That was in about September. Then in Christmas 1993, Action hit the streets. It was one of the demos she had done, this one for Dave Kelly who wrote and produced it, Sutherland saying, "I take no credit for the funkiness of Action and the brilliance of it".
There is another brilliance to Action: the voice of the man who intones "not a bag a mout'" after Sutherland croons "action". Sutherland calls Terror Fabulous "that incredible deejay, that up to this day, I don't know what is in his voice".
The chemistry on the record is not the result of a long association as Sutherland says "the day I went to do Action was the day I met Terror".
"That time, Terror was young, about 17. First of all, dah likkle bway deh voice so strong. You just see this little youth and this voice a rumble. I became an instant fan," Sutherland said.
"He was always on key. He was just an incredible artiste - one of the better deejays we have had," she said.
When Action hit, Sutherland says, "The ethnic market in America embraced it. Terror was then signed to East West. His first tune was Gangster's Anthem. The second song was Action."
The song was credited to "Terror Fabulous, featuring Nadine Sutherland, which was understandable because he was signed". In fact, the credits on the video did not even include her at first. Then the labelling was changed.
The video, which still gets rotation on Jamaican stations and is a regular on Tempo, was a landmark in itself. Done in April of 1994, it was a two-day shoot. Nadine Sutherland hand-picked the dancers and also did some of the choreography. Included were some dancers from Ashe and the University Dancers. "I wanted people with a formal background who could do the latest dancehall moves," Sutherland said. "I went to some dancehall dancers and got the moves. Then I went back to (choreographer) Kofi."
Synchronising the moves took about a week, with Barbara Requa of the School of Dance and Spartan's Mickey Haughton-James providing rehearsal space.
"By the time the record company came down, our dance routine was flawless," Sutherland said. And she really means 'our', because she was very much part of the dancing. In fact, there is a memorable scene where she dances with a khaki-clad young man on a median in the road. "He just came out spontaneously," Sutherland said. "We a dance pon the island and him jus' come out." Afterwards, "mi just see the director present him with a paper".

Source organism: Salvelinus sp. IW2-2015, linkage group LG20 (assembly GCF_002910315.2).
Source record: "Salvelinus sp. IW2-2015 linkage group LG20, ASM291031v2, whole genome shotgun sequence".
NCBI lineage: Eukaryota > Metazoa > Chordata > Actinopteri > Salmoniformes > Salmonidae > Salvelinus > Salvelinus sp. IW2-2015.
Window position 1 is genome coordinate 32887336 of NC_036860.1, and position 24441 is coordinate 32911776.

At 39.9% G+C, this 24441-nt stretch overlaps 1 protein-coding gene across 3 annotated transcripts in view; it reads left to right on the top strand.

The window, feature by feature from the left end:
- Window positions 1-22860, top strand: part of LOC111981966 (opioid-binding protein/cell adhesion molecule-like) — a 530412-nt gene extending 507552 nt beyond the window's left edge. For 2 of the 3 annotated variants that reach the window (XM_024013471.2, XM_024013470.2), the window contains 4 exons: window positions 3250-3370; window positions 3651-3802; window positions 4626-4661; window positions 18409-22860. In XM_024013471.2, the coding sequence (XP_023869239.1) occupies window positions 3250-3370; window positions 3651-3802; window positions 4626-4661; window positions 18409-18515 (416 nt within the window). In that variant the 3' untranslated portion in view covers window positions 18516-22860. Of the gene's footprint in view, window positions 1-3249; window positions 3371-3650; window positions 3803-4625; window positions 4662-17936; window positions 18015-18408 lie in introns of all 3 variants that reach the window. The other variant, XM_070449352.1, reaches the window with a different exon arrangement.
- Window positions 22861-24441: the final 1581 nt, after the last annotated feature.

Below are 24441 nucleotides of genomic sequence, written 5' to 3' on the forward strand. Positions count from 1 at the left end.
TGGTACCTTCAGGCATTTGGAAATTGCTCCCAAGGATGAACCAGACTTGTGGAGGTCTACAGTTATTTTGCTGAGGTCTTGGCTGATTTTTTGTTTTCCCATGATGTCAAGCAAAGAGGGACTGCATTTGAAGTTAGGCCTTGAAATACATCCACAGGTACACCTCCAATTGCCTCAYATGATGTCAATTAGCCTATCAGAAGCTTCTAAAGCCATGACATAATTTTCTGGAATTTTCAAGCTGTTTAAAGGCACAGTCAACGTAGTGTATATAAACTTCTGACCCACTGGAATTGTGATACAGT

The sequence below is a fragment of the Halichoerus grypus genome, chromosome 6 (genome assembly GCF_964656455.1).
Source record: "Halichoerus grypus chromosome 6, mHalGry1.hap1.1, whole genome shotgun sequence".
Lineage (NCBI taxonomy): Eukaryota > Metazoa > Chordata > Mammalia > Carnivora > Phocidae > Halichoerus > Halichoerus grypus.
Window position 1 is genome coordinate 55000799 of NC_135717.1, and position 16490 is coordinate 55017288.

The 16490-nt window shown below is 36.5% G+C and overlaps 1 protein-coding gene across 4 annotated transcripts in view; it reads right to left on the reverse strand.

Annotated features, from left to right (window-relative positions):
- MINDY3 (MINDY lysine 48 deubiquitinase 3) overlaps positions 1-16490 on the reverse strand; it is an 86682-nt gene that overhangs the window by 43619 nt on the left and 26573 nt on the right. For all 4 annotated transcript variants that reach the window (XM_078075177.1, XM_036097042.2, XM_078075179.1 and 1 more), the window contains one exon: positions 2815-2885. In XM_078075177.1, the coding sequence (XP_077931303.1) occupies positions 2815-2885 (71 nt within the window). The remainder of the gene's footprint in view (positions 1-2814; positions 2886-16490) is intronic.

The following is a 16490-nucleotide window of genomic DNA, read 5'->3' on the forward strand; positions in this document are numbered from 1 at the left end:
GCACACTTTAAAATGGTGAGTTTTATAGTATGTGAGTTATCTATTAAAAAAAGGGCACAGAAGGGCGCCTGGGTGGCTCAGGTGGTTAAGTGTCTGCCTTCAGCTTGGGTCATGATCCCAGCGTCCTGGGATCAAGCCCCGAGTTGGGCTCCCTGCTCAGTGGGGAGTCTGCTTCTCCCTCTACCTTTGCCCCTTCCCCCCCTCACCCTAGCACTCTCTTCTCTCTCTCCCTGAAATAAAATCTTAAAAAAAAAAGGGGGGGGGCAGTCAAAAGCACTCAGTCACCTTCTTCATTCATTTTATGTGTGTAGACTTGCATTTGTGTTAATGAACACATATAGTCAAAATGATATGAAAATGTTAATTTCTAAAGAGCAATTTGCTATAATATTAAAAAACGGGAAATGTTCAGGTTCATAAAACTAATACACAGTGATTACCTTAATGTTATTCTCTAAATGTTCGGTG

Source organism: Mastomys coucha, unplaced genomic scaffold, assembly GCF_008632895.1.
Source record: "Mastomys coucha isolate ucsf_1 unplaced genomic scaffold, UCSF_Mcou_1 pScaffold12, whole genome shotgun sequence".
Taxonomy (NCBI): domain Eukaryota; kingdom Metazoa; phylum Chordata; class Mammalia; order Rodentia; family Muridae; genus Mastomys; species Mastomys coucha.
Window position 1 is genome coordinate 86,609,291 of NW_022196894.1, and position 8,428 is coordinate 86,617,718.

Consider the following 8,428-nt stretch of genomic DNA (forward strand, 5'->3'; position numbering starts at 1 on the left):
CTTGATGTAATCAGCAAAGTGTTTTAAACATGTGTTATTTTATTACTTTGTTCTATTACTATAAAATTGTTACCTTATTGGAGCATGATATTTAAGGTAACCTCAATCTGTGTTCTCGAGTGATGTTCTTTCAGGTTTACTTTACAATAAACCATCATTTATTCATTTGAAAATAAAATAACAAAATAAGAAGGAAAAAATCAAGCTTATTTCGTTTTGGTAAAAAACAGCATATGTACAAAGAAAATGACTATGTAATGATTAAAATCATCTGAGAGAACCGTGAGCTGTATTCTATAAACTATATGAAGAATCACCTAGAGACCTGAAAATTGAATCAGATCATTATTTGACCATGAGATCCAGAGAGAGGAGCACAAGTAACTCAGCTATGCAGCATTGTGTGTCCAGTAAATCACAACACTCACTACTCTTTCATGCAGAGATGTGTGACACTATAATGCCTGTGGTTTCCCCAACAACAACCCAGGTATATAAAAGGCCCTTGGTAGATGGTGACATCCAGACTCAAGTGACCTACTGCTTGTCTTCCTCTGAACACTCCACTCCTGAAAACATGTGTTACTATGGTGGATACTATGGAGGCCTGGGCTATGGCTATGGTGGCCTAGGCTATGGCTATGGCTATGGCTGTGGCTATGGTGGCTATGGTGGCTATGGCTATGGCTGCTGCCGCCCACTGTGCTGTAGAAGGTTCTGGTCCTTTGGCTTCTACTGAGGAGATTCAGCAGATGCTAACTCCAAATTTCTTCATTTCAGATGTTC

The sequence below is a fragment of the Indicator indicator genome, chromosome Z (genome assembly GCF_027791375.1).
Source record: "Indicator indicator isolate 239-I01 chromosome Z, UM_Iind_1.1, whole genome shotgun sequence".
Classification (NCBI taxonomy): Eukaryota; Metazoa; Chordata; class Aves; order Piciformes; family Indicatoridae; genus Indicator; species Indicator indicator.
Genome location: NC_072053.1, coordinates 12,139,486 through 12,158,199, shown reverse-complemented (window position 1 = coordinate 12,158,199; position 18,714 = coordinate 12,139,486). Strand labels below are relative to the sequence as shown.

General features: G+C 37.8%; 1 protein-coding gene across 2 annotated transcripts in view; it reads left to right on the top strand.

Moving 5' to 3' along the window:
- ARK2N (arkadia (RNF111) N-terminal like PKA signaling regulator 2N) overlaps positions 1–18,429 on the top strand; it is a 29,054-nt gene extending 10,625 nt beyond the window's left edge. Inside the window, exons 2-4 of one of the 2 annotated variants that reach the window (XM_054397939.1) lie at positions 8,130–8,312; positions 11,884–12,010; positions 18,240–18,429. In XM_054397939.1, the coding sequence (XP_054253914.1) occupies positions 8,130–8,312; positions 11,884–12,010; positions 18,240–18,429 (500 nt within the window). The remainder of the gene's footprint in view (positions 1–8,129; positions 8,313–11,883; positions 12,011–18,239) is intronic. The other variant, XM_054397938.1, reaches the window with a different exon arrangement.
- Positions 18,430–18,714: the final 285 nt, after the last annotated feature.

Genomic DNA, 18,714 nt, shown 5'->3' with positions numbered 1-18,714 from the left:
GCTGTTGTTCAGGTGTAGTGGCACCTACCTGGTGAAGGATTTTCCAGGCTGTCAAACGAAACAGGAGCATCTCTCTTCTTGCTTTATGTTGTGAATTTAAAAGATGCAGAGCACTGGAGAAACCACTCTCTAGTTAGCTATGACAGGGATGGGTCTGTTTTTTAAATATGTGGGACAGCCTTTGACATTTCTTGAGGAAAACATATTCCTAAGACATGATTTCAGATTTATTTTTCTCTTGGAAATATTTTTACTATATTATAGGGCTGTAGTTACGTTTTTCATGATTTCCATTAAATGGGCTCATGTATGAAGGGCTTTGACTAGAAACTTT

"Why it got played so much, it was a groundbreaking video, in that they saw dancehall, but they saw it differently ... . Little body did show, but we were dressed. It did sexy, but we were dressed," she said.
She said that recently, she saw someone from VH1 who told her of the incredible effect the video for Action had when it came in. "It is when you get older, you can look back and say the vision we did have never normal," Sutherland said. "If East West did give me the chance, we woulda done the world."
That chance did not come because although Action led to her being signed by East West, times changed. "Reggae was a fad, stopped selling as they wanted," she said. Her album for the record label, Island Girl, was shelved, but Nadine Sutherland lost more than an investment in studio time.
There was the diet, the weight-training, the dancing. "I cut off everything and focused on the moment. I lived, slept, breathed music. It just did not work out," she said.
However, it was not a waste as she says, "Action still opens doors for me. It has not died and never will. When you go to parties in the US, they still play it."